It took Stevan Jovetić just six minutes to open his Hertha Berlin account on matchday one of the current Bundesliga season, tapping home from point-blank range to give his new side – and seventh career club – the lead against Köln.
But while the home side rallied and turned the game around to win 3-1, his goal carried more significance than what first met the eye. By netting in the Buli, the Montenegrin became just the second player to net a goal in each of Europe’s five biggest leagues – following in the footsteps of Romanian hitman Florin Răducioiu some twenty years earlier.
Funnily enough, Răducioiu called time on his career in 2004 – the same year that Jovetić began playing for the Partizan youth sides in Serbia; as one journeyman bowed out of the game, he passed his torch onto the next – one first lit by the Romanian in his homeland.
Răducioiu notched 38 goals for Dinamo București over a four-year period – catching the watchful eye of clubs in Italy in the process, before embarking on a rather complicated journey through the country.
He signed first with Bari in the summer of 1990 and didn’t take long to get going – netting his first goal in just his second match with a delightful left-footed finish to bring his side level against Torino, before Il Biancorossi went on to find a winner in the second half.
My days! Hagi’s turn in the middle of the park…Florin Răducioiu finishes the move as Romania beat Colombia 3-1 on this date at the 1994 World Cup pic.twitter.com/jbh8Y6GQXO
— @forgottengoals (@forgottengoals) June 18, 2020
Răducioiu won’t have realised it at the time, but that strike was the first on the ten-year quest to making football history. Whilst future England captain David Platt joined the club that next summer, Răducioiu moved on to join Hellas Verona first before jumping ship again to Brescia the year after in a move which really put him on the map.
There, he bagged a career-high 13 goals in his debut campaign from just 29 games – including a brace in a heated Derby of Lombardia against Atalanta which saw riots, brawls and supporters treated for injuries on the field of play. A game which has gone down in infamy within Serie A, but a performance to propel Răducioiu into Biancazzurri folklore.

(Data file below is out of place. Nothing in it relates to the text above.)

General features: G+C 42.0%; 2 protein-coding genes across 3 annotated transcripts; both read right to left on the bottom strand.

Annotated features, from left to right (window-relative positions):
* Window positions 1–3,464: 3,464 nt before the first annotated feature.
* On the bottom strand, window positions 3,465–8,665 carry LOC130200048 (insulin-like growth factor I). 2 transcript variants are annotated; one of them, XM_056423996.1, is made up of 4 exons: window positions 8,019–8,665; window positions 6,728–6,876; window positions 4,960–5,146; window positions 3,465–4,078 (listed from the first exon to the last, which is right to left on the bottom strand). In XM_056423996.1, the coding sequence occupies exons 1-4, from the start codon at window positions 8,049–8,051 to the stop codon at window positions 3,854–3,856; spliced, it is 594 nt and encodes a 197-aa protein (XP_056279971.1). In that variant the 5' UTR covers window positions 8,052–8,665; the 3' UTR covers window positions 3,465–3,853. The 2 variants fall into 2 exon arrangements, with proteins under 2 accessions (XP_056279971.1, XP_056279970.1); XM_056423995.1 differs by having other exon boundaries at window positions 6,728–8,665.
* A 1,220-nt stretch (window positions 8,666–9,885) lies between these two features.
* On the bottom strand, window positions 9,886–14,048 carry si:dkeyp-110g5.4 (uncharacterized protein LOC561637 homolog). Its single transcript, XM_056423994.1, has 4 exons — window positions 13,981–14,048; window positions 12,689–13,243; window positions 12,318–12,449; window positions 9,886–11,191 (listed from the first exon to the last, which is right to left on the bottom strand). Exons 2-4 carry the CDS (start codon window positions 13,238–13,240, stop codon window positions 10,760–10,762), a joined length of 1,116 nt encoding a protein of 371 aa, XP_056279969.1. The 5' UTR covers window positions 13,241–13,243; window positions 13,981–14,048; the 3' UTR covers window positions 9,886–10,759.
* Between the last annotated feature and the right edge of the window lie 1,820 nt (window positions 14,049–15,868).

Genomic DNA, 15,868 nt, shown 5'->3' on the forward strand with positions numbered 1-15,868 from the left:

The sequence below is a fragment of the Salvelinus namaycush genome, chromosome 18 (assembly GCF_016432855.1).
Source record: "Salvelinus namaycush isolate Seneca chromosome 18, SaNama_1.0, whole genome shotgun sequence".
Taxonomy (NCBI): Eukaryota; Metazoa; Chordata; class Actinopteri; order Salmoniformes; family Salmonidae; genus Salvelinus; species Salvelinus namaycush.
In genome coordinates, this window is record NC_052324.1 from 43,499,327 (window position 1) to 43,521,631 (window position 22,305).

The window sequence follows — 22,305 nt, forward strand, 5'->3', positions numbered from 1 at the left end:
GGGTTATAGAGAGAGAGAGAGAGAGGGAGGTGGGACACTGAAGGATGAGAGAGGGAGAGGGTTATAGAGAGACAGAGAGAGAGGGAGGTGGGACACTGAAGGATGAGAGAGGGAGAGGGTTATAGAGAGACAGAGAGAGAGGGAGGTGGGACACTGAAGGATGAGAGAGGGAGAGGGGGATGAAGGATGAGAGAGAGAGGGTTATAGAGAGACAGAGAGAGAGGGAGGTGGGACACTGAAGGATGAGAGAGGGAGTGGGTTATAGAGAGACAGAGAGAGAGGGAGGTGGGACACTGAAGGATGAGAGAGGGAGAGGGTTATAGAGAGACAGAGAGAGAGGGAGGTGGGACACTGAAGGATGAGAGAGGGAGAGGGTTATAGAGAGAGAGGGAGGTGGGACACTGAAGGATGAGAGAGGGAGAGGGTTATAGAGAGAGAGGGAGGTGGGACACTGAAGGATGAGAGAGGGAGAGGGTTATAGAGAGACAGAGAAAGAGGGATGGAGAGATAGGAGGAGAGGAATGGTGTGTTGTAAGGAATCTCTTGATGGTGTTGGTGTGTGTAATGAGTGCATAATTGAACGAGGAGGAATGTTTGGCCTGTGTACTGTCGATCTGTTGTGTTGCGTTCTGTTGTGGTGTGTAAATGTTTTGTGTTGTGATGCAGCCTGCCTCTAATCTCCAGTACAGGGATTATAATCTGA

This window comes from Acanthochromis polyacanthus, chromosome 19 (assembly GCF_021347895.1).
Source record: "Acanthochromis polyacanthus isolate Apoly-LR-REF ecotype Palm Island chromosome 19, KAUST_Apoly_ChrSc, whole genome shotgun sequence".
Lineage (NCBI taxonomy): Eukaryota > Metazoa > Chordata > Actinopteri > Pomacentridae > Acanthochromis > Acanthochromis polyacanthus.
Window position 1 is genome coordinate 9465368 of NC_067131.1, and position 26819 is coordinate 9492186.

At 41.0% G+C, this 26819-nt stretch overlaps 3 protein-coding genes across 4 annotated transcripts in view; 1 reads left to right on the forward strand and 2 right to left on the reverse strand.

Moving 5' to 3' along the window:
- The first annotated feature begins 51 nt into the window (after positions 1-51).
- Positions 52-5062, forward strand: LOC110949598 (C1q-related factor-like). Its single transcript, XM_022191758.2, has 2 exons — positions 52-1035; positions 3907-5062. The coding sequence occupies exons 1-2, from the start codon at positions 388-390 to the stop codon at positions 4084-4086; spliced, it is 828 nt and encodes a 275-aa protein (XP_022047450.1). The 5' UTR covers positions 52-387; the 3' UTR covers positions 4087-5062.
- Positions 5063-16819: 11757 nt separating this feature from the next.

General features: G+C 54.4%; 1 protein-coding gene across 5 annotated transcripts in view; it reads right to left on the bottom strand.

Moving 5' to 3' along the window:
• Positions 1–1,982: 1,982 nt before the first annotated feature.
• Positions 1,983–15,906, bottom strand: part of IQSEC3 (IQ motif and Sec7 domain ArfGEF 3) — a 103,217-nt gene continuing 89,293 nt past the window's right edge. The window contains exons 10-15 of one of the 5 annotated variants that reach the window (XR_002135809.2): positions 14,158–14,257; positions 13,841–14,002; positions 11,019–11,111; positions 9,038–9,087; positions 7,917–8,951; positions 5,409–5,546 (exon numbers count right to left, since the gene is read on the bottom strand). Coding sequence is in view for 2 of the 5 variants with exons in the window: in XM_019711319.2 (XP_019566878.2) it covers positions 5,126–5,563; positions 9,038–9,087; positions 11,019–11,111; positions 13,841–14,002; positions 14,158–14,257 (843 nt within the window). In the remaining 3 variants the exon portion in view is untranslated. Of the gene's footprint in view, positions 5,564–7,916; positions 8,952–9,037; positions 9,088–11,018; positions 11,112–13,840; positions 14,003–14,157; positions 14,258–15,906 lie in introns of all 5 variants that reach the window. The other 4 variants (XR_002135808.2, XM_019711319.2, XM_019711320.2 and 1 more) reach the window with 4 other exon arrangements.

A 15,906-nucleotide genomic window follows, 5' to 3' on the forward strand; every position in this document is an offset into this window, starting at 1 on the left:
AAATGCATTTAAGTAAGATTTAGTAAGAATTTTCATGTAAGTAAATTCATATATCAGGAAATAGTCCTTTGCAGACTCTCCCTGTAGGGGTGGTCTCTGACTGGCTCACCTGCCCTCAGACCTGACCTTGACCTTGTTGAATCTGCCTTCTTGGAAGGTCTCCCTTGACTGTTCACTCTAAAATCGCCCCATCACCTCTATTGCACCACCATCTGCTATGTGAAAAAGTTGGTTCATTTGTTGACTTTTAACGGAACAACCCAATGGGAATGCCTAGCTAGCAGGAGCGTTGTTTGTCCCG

That summer, Florin hopped across Lombardy to join his fifth club in as many years to sign for the might of AC Milan, in a deal worth up to £2.25m – but goals and gametime were hard to come by. In his one and only season at San Siro, he managed just two league goals, appropriately enough against Torino (like his first goal for Bari) and Atalanta (the side his most iconic Brescia strikes came against).
But despite seeing just over 550 minutes in the league and in Europe, Răducioiu did finish the season with a Serie A and Champions League winners medal, and renewed optimism that he could leave more of an impact during the 1994/95 season.
The signings of Paolo Di Canio, Ruud Gullit and Allesandro Melli – amongst others – put an end to that dream, however, and soon enough the Romanian was on the move again – continuing his European gallivant in Spain with Espanyol.
The story remained similar, though. Injuries had hindered him at Milan and his time at Espanyol was more of the same – mustering just five appearances over the first half of the season – taking until January to break his duct.
Some will say it was worth the wait, though, as the Periquitos defeated Atlético Madrid 2-0 in a pulsating game, with the big Romanian netting a brace of poacher specials – sweeping in a tap-in at the far post, before charging down a clearance to deflect the ball into the roof of the net. Box office stuff.
During his two seasons in Barcelona, ‘Radu’ (as he became known) played just 32 times in La Liga, scoring eight goals. Hardly an eye-catching sum of goals but a fairly modest return given his injuries, and it was enough to land him in the Romania squad for Euro ‘96.
The tournament was an unmitigated disaster for the nation, however, as they bowed out without a win and just one scored – by yours truly. Put through by Tibor Selymes in their final group game against Spain, Răducioiu raced away before calmly slotting beyond Andoni Zubizarreta to score his first goal on English shores at Elland Road – but it wouldn’t be his last.
If there was one manager who loved a nomadic striker with a patchy goal-scoring record, it’s Harry Redknapp, and he happened to be married with the club which seems to love that particular genre of forward man all the same.
Whether it’s Benni McCarthy, Mido, Bobby Zamora or Demba Ba – Radu was part of the forward culture signed by the Hammers, as he was brought in following the conclusion of their tournament for a cool £1.5m fee.
The spell would prove ill-fated, but he still checked another nation off on his goal scoring globetrot. He netted first in a 1-1 draw with Stockport in the League Cup, before curling in a delicious effort in a 2-2 draw with Manchester United at a bouncing Boleyn Ground – a goal he still rewatches back on YouTube to this day.
His final goal for the Hammers came three weeks later with a fine run and finish against Sunderland, but slanderous accusations made towards the Romanian all but ended his time on English shores.